ENCINITAS — The San Dieguito Union High School District is close to commencing a $27 million athletic facilities project at Torrey Pines High School, a three-phase effort that will conclude with constructing a long-awaited pool.
District officials are preparing to kick off the first phase, renovating the school’s athletic fields, in the coming weeks. The $11 million effort will replace the school’s two grass fields with synthetic turf, add new fencing, resurface the tennis courts and add ADA improvements at the football stadium.
This phase will also address Title IX complaints against the district regarding the school’s softball fields, which have fallen into disrepair, by adding new bleachers, backstops and scoreboards.
At the district’s June 15 board meeting, staff requested trustees to approve the final price for the athletic fields renovation and give the green light for construction. However, in a 3-2 vote, the board decided to delay approval until staff could address concerns that the girl’s softball program was not sufficiently included in the planning process.
“I’m worried about moving forward without more information on this,” said Trustee Jane Lea Smith, who voted in favor of the delay along with trustees Rimga Viskanta and Katrina Young.
Interim Superintendent Tina Douglas warned that a delay could impact construction and affect when teams can use the fields in the fall but agreed to bring back more information for the board.
“If we were to pause, my worry is that it could potentially set us back longer, with the way things have been going for construction,” Douglas said.
The concern in question came from Torrey Pines parent Kim Klekotka, who claimed during public comment that the girl’s program was denied the opportunity to give input on whether to have turf on their varsity outfields. District spokesperson Miquel Jacobs denied this.
“I can confirm unequivocally that the softball leadership at Torrey Pines High School was consulted regarding planning for the upcoming field renovation project, which includes consultation regarding the implementation of turf fields,” Jacobs said. “Additionally, SDUHSD district leadership will always continue to work with all of our sports and athletics teams on issues that affect their programs. The softball program at TPHS is no different.”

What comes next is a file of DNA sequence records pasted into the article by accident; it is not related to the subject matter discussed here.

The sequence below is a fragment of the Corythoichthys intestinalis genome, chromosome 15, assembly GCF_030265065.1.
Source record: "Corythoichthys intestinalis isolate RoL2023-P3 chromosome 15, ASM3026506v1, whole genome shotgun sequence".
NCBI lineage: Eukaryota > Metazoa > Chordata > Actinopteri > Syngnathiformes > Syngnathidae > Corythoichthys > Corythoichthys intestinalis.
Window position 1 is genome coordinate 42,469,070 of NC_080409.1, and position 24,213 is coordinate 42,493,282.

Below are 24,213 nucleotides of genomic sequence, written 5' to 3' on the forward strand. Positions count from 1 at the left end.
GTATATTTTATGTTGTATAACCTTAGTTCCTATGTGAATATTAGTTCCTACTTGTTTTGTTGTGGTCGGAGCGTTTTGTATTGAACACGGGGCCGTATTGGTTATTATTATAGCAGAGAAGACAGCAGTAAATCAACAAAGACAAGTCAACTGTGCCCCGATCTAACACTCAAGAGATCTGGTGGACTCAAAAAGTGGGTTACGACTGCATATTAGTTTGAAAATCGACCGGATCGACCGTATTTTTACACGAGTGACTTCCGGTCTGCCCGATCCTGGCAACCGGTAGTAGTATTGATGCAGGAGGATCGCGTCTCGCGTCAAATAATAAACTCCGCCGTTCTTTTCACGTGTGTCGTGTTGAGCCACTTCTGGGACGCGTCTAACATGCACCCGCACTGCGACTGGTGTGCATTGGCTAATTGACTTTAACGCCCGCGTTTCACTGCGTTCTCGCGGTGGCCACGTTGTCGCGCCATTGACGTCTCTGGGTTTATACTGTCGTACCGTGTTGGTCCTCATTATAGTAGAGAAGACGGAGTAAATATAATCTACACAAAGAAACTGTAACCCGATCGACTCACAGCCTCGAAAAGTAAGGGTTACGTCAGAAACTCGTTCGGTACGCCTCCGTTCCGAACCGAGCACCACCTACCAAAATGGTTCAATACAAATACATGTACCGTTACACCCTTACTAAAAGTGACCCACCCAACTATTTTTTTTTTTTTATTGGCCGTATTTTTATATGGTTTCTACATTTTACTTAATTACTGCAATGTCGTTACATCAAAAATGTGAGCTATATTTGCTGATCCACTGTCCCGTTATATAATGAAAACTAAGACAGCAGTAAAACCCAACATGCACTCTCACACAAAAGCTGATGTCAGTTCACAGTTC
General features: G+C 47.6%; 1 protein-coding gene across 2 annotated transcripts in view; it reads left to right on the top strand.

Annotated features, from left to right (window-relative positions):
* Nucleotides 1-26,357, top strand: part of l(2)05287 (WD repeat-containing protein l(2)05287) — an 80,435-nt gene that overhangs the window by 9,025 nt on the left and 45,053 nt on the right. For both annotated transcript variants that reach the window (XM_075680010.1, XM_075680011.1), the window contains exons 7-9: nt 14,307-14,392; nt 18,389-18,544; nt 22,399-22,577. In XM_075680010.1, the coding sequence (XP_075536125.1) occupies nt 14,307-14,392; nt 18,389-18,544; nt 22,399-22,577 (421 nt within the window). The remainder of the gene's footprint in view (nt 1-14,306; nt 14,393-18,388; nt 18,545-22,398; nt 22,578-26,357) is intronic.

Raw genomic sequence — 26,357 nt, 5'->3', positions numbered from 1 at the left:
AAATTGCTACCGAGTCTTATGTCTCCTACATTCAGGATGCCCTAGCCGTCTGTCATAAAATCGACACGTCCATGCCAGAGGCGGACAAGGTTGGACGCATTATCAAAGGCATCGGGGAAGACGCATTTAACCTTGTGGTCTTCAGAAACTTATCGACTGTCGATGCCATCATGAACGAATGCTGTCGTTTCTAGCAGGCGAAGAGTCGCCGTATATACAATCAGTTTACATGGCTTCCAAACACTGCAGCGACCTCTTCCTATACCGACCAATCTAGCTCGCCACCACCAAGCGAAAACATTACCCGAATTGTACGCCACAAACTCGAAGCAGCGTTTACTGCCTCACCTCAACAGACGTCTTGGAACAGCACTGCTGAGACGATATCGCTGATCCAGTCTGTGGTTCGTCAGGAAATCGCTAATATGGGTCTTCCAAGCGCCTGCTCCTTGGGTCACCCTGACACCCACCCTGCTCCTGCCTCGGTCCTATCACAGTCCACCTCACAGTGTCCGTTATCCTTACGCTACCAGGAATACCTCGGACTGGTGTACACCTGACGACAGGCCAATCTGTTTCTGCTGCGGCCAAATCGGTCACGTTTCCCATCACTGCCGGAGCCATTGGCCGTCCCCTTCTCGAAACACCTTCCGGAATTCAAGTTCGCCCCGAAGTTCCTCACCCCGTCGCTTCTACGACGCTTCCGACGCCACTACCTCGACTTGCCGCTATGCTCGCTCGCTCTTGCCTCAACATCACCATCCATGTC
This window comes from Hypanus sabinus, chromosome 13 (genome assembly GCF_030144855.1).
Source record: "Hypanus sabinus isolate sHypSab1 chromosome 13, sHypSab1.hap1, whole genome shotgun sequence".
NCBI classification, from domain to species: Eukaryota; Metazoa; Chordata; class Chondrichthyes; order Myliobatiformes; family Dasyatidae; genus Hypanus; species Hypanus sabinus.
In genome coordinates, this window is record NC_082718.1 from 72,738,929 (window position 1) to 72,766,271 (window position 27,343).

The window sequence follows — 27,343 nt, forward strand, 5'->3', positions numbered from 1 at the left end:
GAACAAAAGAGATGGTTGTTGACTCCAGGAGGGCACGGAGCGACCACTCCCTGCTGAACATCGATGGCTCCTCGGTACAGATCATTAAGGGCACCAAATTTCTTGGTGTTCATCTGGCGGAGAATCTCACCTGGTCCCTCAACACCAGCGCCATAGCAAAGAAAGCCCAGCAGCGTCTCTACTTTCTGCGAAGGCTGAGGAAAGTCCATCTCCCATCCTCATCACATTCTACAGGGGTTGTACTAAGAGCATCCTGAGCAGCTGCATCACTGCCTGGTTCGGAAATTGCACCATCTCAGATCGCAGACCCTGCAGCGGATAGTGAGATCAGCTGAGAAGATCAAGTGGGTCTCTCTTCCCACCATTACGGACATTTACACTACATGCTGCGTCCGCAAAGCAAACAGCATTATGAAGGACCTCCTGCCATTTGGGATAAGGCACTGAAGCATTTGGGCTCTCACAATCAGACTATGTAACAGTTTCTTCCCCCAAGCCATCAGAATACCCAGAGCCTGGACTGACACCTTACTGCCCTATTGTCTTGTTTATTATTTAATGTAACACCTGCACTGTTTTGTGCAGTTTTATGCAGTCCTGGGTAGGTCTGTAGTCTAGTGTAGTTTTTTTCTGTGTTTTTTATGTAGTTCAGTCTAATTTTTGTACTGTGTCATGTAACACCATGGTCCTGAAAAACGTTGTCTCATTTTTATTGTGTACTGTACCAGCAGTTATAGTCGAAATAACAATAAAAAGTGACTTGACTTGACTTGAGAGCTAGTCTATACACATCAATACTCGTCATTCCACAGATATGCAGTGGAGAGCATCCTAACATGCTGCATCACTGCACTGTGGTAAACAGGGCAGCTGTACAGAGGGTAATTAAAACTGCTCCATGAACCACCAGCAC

Allman stated Monday on his trustee Facebook page that he requested a special meeting to approve the contract and allow construction to proceed.
The following two phases of the Torrey Pines project include the $6 million modernization of the locker rooms, the addition of team rooms, and the $10 million construction of the district’s first aquatic facility.
The aquatic center is expected to go to bid in January, with the board scheduled to approve a contract and guaranteed maximum price in the spring. Trustee Michael Allman hoped to see a faster timeline for this phase.
“It just seems like we keep delaying, delaying, delaying, and now we’re not even looking at getting to the [price] until spring,” Allman said. “Is there anything we can do to speed that up?”
Douglas said staff is already busy preparing bid documents for the locker room modernization phase, which goes to bid in November, and that the pool process could not begin until afterward.
Parents, students and coaches have lobbied leaders to build a pool for decades, noting that the swim, dive and water polo athletes have practiced entirely offsite at rented facilities. Torrey Pines’s diving team currently practices at Cathedral High School, while the water polo club has utilized pools at UC San Diego and Mt. Carmel High School.
“The amount of money they’re spending to have all those other high schools rent a pool, when there could be a multi-use facility there … that would be a huge win for the district. They’re spending tons of money every year just to make sure they have those aquatic programs,” said Torrey Pines head dive coach K.C. Tudor.
Adding an onsite pool will also help recruit more athletes and build a more extensive fan base, Tudor said.
Coaches at other schools are also eager to see the Torrey Pines pool come to fruition, as the facility could be shared among various teams.
La Costa Canyon swim team coach Don Miralle said the team currently practices at the Encinitas YMCA two mornings and five evenings a week. However, morning practices are shared with another team, usually leaving just two lanes for LCC’s 50 athletes to use.
Miralle said it’d taken so long for the district to pursue a pool that he’s almost lost hope. However, it would undoubtedly benefit future generations of swimmers, divers and water polo players.
“You would never have a school with a baseball team that doesn’t have a baseball field or a football team that doesn’t have a football field, but aquatic athletes have done that going on for 30 years,” he said.